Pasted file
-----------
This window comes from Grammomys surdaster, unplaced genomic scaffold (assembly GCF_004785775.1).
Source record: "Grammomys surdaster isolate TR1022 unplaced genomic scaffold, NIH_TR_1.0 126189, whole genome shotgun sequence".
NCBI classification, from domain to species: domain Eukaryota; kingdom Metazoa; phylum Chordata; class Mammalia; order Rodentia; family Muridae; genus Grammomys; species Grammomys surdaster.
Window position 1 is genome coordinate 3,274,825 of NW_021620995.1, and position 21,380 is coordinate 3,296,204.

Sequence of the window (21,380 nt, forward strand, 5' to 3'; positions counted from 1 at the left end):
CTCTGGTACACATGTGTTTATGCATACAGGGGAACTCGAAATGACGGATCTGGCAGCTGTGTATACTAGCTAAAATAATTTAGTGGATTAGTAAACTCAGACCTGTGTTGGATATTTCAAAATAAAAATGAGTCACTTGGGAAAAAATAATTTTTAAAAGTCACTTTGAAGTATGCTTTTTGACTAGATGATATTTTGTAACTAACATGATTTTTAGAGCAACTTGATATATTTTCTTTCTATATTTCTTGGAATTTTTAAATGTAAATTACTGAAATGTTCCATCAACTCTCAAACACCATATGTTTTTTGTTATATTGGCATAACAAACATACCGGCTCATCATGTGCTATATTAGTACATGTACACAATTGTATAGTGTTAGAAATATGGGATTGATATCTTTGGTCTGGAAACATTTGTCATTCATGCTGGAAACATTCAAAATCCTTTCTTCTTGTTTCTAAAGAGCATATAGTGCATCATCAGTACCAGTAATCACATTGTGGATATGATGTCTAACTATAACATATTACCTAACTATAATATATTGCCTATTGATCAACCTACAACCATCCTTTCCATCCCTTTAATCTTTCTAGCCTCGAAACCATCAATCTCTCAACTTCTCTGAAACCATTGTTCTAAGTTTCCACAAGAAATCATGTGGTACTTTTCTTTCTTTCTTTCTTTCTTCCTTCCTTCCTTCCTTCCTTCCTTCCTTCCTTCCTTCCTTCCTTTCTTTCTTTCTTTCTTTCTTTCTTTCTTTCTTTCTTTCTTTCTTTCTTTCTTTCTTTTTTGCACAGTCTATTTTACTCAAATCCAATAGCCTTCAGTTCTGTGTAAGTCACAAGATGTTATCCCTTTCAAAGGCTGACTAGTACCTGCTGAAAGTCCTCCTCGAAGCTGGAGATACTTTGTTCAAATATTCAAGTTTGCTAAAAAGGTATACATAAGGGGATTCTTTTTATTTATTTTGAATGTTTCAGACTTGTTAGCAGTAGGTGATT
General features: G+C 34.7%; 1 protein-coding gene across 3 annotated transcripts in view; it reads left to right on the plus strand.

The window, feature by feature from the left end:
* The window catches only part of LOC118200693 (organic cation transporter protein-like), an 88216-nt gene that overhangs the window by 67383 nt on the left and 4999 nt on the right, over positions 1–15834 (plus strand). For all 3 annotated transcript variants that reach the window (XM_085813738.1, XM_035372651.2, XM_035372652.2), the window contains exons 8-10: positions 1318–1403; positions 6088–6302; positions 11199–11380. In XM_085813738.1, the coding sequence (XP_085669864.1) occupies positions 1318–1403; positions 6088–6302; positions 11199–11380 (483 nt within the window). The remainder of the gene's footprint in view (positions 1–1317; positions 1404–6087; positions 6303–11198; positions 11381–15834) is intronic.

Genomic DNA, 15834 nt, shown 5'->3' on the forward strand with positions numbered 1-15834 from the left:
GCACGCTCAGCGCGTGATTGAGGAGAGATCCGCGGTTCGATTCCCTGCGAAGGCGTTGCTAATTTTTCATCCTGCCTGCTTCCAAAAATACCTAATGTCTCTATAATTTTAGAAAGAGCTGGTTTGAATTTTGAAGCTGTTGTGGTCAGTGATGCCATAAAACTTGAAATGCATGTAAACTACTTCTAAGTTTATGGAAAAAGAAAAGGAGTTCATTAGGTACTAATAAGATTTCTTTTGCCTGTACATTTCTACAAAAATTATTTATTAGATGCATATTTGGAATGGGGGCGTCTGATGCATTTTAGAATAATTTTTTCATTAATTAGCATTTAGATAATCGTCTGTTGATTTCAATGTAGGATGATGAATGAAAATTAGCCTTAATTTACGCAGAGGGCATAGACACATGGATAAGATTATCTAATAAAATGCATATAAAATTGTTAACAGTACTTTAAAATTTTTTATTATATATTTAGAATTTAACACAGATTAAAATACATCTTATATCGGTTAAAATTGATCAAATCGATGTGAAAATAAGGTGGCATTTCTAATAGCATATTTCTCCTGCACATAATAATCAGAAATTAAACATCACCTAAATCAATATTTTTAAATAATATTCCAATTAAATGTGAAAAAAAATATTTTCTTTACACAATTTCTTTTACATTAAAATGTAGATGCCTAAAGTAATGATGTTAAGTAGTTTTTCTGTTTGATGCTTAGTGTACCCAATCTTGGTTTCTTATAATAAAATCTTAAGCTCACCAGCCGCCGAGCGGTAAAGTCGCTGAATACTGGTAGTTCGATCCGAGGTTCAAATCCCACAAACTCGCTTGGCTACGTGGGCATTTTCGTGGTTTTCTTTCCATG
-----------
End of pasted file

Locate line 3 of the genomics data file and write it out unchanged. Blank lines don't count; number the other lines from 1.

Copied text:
NCBI classification, from domain to species: domain Eukaryota; kingdom Metazoa; phylum Chordata; class Mammalia; order Rodentia; family Muridae; genus Grammomys; species Grammomys surdaster.